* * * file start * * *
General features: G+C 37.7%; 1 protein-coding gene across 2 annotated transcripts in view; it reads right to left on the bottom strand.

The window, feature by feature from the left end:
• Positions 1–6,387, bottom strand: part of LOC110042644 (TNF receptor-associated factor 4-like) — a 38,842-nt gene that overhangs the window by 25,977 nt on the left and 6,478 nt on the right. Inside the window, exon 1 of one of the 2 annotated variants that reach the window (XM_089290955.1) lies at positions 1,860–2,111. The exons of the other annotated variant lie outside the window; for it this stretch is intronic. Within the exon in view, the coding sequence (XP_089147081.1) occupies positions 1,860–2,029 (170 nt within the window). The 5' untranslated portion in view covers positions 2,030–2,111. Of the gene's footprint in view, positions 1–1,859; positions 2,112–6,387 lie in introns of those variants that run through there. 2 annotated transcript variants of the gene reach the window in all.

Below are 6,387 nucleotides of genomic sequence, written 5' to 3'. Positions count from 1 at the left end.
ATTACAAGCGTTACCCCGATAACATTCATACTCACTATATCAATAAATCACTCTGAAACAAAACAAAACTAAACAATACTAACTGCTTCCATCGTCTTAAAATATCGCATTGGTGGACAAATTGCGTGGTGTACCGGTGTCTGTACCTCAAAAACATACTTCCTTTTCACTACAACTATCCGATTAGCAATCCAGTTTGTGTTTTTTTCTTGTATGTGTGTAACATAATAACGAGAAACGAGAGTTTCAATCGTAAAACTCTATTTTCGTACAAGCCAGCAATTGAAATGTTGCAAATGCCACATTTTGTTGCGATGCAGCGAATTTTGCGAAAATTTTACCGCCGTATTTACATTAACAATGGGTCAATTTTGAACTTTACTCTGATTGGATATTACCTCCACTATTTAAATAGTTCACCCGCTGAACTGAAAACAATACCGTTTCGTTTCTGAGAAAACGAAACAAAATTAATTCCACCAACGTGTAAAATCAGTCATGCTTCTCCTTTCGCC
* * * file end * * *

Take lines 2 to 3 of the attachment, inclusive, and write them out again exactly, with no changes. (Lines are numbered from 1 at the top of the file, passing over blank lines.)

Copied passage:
The window, feature by feature from the left end:
• Positions 1–6,387, bottom strand: part of LOC110042644 (TNF receptor-associated factor 4-like) — a 38,842-nt gene that overhangs the window by 25,977 nt on the left and 6,478 nt on the right. Inside the window, exon 1 of one of the 2 annotated variants that reach the window (XM_089290955.1) lies at positions 1,860–2,111. The exons of the other annotated variant lie outside the window; for it this stretch is intronic. Within the exon in view, the coding sequence (XP_089147081.1) occupies positions 1,860–2,029 (170 nt within the window). The 5' untranslated portion in view covers positions 2,030–2,111. Of the gene's footprint in view, positions 1–1,859; positions 2,112–6,387 lie in introns of those variants that run through there. 2 annotated transcript variants of the gene reach the window in all.